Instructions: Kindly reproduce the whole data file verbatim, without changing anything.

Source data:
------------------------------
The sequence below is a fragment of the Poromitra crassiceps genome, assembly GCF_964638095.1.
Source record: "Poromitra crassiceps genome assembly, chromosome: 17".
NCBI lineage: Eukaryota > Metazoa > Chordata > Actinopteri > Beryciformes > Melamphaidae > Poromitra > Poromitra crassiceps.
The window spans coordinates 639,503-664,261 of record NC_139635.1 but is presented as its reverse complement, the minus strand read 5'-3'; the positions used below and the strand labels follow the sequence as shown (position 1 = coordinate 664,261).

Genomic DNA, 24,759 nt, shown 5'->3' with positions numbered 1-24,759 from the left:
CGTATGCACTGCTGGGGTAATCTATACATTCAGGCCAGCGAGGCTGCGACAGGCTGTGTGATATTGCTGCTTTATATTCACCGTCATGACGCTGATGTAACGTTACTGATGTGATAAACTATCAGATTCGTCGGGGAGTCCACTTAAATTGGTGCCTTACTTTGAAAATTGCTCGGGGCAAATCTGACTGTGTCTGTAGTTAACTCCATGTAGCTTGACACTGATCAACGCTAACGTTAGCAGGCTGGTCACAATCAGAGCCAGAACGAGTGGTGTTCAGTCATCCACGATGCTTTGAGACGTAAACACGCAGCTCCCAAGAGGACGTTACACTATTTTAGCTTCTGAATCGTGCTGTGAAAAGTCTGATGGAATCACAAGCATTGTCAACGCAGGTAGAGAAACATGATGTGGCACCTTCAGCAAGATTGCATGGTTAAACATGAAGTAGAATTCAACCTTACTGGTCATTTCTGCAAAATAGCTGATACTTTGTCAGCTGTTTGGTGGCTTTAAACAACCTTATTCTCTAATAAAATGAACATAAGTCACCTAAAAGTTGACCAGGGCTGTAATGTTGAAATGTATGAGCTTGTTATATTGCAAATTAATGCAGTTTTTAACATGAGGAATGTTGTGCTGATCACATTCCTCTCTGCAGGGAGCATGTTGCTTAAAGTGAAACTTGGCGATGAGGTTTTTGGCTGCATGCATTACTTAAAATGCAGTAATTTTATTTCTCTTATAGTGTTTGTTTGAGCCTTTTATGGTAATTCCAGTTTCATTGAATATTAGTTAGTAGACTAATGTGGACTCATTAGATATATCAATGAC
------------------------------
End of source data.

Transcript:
The sequence below is a fragment of the Poromitra crassiceps genome, assembly GCF_964638095.1.
Source record: "Poromitra crassiceps genome assembly, chromosome: 17".
NCBI lineage: Eukaryota > Metazoa > Chordata > Actinopteri > Beryciformes > Melamphaidae > Poromitra > Poromitra crassiceps.
The window spans coordinates 639,503-664,261 of record NC_139635.1 but is presented as its reverse complement, the minus strand read 5'-3'; the positions used below and the strand labels follow the sequence as shown (position 1 = coordinate 664,261).

Genomic DNA, 24,759 nt, shown 5'->3' with positions numbered 1-24,759 from the left:
CGTATGCACTGCTGGGGTAATCTATACATTCAGGCCAGCGAGGCTGCGACAGGCTGTGTGATATTGCTGCTTTATATTCACCGTCATGACGCTGATGTAACGTTACTGATGTGATAAACTATCAGATTCGTCGGGGAGTCCACTTAAATTGGTGCCTTACTTTGAAAATTGCTCGGGGCAAATCTGACTGTGTCTGTAGTTAACTCCATGTAGCTTGACACTGATCAACGCTAACGTTAGCAGGCTGGTCACAATCAGAGCCAGAACGAGTGGTGTTCAGTCATCCACGATGCTTTGAGACGTAAACACGCAGCTCCCAAGAGGACGTTACACTATTTTAGCTTCTGAATCGTGCTGTGAAAAGTCTGATGGAATCACAAGCATTGTCAACGCAGGTAGAGAAACATGATGTGGCACCTTCAGCAAGATTGCATGGTTAAACATGAAGTAGAATTCAACCTTACTGGTCATTTCTGCAAAATAGCTGATACTTTGTCAGCTGTTTGGTGGCTTTAAACAACCTTATTCTCTAATAAAATGAACATAAGTCACCTAAAAGTTGACCAGGGCTGTAATGTTGAAATGTATGAGCTTGTTATATTGCAAATTAATGCAGTTTTTAACATGAGGAATGTTGTGCTGATCACATTCCTCTCTGCAGGGAGCATGTTGCTTAAAGTGAAACTTGGCGATGAGGTTTTTGGCTGCATGCATTACTTAAAATGCAGTAATTTTATTTCTCTTATAGTGTTTGTTTGAGCCTTTTATGGTAATTCCAGTTTCATTGAATATTAGTTAGTAGACTAATGTGGACTCATTAGATATATCAATGAC